“Opportunity? I have a life too, Ava. Look around you. Our parents, love them or hate them, lived here. Their parents built this house, and now I live in it too. Harry and I shared a marriage here. We were married in the backyard.”
“And you’ll be buried in the backyard, too?” Ava shrugged. “It’s just a house. I mean, sure, it’s big and glorious in its own way. In spite of everything bad that happened here, we had some fun times. I get it. My God—the big dinners, the fancy cars in the driveway. The Craigmillars. The Monroes. They all came here, didn’t they?”
“I used to hide in my closet till they were gone.”
Clair turned her head slightly toward the kitchen.
“I know you did,” said Ava. “I assumed it was just too much for you.”
Clair suddenly sat down on the fifth step and started to rock, as she often did, a motion Sissy could vaguely detect.
“They all loved you. You were the cute one that sang and played ‘Silvery Moon’ on the Steinway.” Sissy nodded toward the living room where the Victorian grand piano, with its reddish-brown mahogany satin finish, sat facing the wall.
“It was expected.” A shadow crossed Ava’s face, which caused Sissy to study her older sister, the unexpected softness of her features, especially the crow’s feet. The blonde hair suited her, she supposed. “You could have played, too,” Ava continued. “You play beautifully.”
“I didn’t want to.”
“That was your choice.” Ava grinned. “‘Amazing Grace,’ I remember. You played lots of hymns and Irish music.”
Sissy shrugged. “I’m just not as comfortable with attention as you are. I played for myself.” She sauntered to the living room and stood beside the piano. “You have even more memories here than I do.”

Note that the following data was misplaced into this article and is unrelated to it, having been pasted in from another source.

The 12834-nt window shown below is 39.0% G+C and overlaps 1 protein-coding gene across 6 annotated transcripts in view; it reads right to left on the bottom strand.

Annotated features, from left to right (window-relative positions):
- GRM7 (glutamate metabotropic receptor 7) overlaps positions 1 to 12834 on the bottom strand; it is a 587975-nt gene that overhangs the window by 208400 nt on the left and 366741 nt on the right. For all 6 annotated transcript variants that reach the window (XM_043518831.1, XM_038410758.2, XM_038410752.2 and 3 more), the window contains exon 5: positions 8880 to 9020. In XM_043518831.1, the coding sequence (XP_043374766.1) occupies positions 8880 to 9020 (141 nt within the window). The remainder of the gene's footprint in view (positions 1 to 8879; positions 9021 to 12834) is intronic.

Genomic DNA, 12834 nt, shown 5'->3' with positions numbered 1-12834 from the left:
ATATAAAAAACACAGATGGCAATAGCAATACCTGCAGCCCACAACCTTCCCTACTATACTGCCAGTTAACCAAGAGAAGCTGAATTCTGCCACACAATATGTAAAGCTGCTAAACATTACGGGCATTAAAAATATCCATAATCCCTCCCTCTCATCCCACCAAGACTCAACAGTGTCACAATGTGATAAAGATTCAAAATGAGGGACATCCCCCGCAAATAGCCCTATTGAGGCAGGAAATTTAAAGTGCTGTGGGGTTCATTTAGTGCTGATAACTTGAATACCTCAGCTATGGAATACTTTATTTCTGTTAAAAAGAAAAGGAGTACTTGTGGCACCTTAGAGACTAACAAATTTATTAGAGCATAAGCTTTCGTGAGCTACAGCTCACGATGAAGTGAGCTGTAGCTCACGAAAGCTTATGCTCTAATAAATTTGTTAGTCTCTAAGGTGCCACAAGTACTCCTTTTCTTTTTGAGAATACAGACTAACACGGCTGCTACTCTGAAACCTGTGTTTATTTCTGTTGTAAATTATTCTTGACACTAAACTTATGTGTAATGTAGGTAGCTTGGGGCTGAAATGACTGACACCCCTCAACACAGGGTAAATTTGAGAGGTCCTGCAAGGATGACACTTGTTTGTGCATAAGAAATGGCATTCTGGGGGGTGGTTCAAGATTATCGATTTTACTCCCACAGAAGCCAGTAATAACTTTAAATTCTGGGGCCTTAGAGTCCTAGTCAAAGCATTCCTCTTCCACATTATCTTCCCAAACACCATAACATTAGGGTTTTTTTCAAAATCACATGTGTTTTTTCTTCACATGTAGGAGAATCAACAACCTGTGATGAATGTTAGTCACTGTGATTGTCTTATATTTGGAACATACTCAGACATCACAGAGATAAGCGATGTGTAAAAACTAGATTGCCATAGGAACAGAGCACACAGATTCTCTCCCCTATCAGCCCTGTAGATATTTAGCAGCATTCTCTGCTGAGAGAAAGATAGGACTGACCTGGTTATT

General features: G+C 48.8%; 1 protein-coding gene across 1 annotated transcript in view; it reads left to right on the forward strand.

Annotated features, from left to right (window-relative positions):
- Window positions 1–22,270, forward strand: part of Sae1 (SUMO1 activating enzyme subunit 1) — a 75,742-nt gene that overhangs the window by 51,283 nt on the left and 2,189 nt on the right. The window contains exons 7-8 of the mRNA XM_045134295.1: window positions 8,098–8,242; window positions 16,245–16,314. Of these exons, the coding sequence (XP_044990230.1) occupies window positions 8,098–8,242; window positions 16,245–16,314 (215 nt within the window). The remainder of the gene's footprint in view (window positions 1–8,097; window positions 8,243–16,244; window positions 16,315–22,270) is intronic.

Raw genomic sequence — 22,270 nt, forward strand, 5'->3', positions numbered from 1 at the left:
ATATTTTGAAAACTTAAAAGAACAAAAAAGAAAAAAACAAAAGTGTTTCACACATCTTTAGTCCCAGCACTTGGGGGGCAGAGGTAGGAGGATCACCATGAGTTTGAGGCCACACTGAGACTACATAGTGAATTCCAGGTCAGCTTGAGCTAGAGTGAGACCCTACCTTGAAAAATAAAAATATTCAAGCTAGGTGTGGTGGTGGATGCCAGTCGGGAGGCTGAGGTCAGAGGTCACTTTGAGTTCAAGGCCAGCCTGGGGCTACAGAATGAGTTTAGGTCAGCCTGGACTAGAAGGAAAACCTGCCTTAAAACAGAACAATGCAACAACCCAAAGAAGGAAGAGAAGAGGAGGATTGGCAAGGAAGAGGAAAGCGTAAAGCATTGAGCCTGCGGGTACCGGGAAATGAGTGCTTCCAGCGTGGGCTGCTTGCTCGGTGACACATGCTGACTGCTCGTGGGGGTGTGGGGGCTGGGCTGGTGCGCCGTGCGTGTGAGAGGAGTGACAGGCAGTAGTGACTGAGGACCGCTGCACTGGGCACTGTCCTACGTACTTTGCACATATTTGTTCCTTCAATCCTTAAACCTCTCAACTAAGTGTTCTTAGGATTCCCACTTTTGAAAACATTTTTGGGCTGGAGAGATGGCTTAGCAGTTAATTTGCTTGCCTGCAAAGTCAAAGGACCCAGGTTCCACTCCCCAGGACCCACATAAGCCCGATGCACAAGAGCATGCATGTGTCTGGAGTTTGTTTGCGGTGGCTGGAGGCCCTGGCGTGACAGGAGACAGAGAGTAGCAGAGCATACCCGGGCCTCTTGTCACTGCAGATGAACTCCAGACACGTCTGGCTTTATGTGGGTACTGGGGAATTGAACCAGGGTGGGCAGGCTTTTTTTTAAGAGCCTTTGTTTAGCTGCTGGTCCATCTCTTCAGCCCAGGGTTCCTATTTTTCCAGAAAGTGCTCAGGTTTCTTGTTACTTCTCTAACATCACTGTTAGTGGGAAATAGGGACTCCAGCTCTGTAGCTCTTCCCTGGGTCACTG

“Mostly bad ones.” Ava turned and watched Sissy as she caressed the edge of the closed key cover of the piano.
Sissy lifted the cover, which made its usual soft thump, and peered into the keyboard. She jabbed at a black key, a sombre A-flat that travelled and lingered, till at last it fell to a whisper and then became silent.
“But we’ve barely even talked about the bad ones.” Ava followed Sissy into the living room as the note vanished. She sat down on the piano bench, as Sissy drifted away. “We’re a family of mutes,” said Ava.
Sissy closed her eyes, feeling as if she were leaving her body. When she turned and opened them, she found herself looking at the Rostotski portrait over the piano. “What’s done is done. Talking about it wouldn’t serve any purpose.”
Ava looked up at the same portrait. Through the upper corner of the living room window, sunshine streamed in and struck a mirror on the opposite wall above the fireplace, which reflected toward the piano and divided the photograph—the older sister awash in amber light, the younger one shrouded in darkness. The sisters thought of it as their own private Stonehenge, when the sun struck that mirror at the precise time of day, during a certain time of year, to light up the half the Rostotski.
“I remember when that was taken.” The conviction in Ava’s eyes intermingled with sadness. The waning sun shone on the left side of her face as well as that of her youthful likeness. For a moment, she seemed suspended in time, halfway between fact and fiction. Reality and dream. Present and past.